In the Review Queue: The Quest for Annihilation: The Role & Mechanics of Battle in the American Civil War

The “In the Review Queue” series provides TOCWOC – A Civil War Blog readers with a brief look at books Brett Schulte is planning to review here on the blog.  These will be very similar to Drew Wagenhoffer’s “Booknotes” series at Civil War Books and Authors.

TheQuestForAnnihilationPerelloI have long been a fan of Strategy & Tactics, the famous and long running wargames magazine which actually contains a functional wargame in each issue.  S&T is now getting into publishing books as well, and the first of these is The Quest for Annihilation: The Role & Mechanics of Battle in the American Civil War.  In glancing through the book, I am amazed at the number of maps (over 220 in varying degrees of quality).  Author Christopher Perello seeks to explain why no decisive victories were achieved during the war.  The idea seems somewhat similar to Brent Nosworthy’s recent book Roll Call to Destiny in that specific battles or smaller actions are used to as examples of various aspects of the war.  To give prospective readers a better idea of wgat is covered, I’m including the topics of each chapter here:

Prologue: Expectations

Chapter One: Strategy

Chapter Two: Armies

Chapter Three: Infantry

Chapter Four: Battleplans

Chapter Five: Artillery

Chapter Six: Siege

Chapter Seven: Campaigns

Chapter Eight: Fieldworks

Chapter Nine: Cavalry

Chapter Ten: Pursuit

Epilogue: Portents

The Quest for Annihilation looks to be a strong initial effort by Strategy & Tactics Press.  Wargamers especially will enjoy this one.  The book is available for order on the book’s page at the S&T Press site.

Information on The Quest for Annihilation: The Role & Mechanics of Battle in the American Civil War from Strategy & Tactics Press web site is as follows:

Civil War came to the United States when the first shot was fired at Fort Sumter on 12 April 1861. Most people, including the military and political leaders of both sides, thought the war would be won or lost quickly in the Napoleonic tradition, with a great battlefield collision. Instead, the war ground on for four increasingly bloody years, inching steadily but slowly into the Southern heartland. Battles were frequent, but rarely decided more than the control of a single town or a few blood-soaked fields.

The Quest for Annihilation examines the nature of those battles and the reasons they failed to produce a decisive end to the war. The book is loaded with detail – and copiously illustrated with more than 220 maps, plus more than 100 diagrams, photographs, orders of battle, and data tables – describing the war’s unique combat, fought on the cusp between the era of single-shot muzzle-loaders and that of automatic weapons.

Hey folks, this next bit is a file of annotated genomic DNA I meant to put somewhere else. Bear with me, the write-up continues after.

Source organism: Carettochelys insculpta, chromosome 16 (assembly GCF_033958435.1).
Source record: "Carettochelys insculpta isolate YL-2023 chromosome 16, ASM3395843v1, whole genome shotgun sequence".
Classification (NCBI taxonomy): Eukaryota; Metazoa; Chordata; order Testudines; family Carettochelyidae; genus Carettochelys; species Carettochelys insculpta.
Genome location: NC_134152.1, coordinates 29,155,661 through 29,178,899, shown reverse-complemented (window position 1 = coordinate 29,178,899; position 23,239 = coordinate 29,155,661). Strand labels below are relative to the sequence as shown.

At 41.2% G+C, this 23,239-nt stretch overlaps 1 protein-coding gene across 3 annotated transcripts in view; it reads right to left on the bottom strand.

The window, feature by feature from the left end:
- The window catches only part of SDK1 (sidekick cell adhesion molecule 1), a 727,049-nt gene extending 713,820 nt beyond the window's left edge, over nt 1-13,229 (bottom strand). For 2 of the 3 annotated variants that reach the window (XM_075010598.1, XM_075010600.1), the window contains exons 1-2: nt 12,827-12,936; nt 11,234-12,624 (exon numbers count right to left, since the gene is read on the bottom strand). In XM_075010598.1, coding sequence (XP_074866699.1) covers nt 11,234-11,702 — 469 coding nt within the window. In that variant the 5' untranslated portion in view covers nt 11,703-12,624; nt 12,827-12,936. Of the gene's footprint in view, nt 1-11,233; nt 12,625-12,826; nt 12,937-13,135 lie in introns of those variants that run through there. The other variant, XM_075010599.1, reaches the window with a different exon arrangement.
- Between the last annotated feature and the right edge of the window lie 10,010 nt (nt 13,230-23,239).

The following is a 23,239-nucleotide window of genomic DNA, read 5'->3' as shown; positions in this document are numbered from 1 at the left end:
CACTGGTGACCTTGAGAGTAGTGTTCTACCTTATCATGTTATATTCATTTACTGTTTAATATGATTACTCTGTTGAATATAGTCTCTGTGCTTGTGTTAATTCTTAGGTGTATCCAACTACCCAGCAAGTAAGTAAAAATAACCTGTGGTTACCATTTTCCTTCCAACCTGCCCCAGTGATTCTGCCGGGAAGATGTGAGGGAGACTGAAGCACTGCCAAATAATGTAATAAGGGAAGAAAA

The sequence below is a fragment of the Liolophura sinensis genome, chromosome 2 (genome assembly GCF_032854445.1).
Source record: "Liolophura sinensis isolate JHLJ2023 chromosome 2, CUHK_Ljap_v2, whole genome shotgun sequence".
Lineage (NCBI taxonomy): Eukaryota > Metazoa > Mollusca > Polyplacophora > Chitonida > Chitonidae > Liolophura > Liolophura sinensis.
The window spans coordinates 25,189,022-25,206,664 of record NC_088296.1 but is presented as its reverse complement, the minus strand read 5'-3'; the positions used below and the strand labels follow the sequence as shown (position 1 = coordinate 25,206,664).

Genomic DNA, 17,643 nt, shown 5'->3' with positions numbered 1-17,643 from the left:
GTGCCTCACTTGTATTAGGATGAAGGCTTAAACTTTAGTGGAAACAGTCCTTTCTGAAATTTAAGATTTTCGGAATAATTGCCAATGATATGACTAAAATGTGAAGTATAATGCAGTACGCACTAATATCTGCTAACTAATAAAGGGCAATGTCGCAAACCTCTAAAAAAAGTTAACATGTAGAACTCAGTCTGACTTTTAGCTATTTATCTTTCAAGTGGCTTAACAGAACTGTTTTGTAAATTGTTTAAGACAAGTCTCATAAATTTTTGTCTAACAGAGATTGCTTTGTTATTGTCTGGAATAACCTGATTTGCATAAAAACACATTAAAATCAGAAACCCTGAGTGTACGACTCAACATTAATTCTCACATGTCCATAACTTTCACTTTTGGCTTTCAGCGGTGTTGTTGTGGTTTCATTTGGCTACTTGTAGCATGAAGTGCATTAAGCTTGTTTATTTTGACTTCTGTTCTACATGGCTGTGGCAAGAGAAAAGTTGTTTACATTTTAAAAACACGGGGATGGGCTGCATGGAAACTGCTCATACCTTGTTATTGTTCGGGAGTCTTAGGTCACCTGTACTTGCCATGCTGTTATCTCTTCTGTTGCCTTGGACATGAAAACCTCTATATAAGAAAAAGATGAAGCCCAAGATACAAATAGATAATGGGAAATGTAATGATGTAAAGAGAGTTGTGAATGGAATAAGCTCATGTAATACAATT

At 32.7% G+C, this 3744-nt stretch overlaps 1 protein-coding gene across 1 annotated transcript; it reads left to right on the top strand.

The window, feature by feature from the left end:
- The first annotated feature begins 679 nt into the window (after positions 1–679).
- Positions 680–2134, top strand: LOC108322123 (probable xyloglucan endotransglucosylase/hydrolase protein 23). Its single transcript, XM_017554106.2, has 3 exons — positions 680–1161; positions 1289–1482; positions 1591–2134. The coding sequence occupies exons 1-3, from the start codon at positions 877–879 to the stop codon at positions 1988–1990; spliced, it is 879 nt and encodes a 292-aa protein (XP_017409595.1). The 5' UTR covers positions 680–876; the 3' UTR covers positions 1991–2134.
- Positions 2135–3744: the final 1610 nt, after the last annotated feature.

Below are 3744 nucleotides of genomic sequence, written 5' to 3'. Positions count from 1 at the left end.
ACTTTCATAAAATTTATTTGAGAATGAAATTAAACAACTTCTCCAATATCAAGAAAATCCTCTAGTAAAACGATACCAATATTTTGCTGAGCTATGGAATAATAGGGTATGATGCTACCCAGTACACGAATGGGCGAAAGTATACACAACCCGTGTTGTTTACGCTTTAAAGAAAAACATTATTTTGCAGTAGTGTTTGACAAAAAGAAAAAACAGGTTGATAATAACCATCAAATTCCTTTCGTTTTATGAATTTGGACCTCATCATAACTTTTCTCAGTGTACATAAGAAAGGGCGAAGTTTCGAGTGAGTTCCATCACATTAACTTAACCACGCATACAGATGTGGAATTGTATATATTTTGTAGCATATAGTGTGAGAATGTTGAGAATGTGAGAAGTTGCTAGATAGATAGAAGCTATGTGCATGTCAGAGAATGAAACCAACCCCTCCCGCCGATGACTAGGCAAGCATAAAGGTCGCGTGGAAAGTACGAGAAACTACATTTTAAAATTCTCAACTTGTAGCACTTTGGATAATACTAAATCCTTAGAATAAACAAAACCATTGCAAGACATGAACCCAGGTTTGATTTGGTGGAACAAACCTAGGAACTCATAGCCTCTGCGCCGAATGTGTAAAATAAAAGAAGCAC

Each chapter uses the events of a single battle or campaign to describe the component parts of one aspect of the war: how armies were formed, trained, and moved; how commanders decided whether to fight or avoid battle; the men, their weapons and drill; the leaders and the techniques they used to bring it all together at the right place and right time.  ( 320 pages )

Shipping in June, 2009


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2 responses to “In the Review Queue: The Quest for Annihilation: The Role & Mechanics of Battle in the American Civil War”

  1. Naim Peress Avatar

    It sounds like an interesting book. However, there were decisive battles during the Civil War. I think Gettysburg and Vicksburg were among them. There were no battles that ended the war like Napoleon’s Battle of Jena or Austerlitz. What do you think? I know people have written books about it but do you buy the author’s premise?

    1. admin Avatar


      I completely disagree about the existence of decisive battles during the Civil War. I define a decisive battle as one which ended the war, so I guess our definitions are different. The war lasted two more years after Gettysburg and Vicksburg, so no I do not think they were decisive battles. I completely disagree with the whole “Gettysburg as a turning point of the Civil War” idea as well. That came about after the war with the benefit of hindsight and the rise of Early’s Lost Cause rhetoric.


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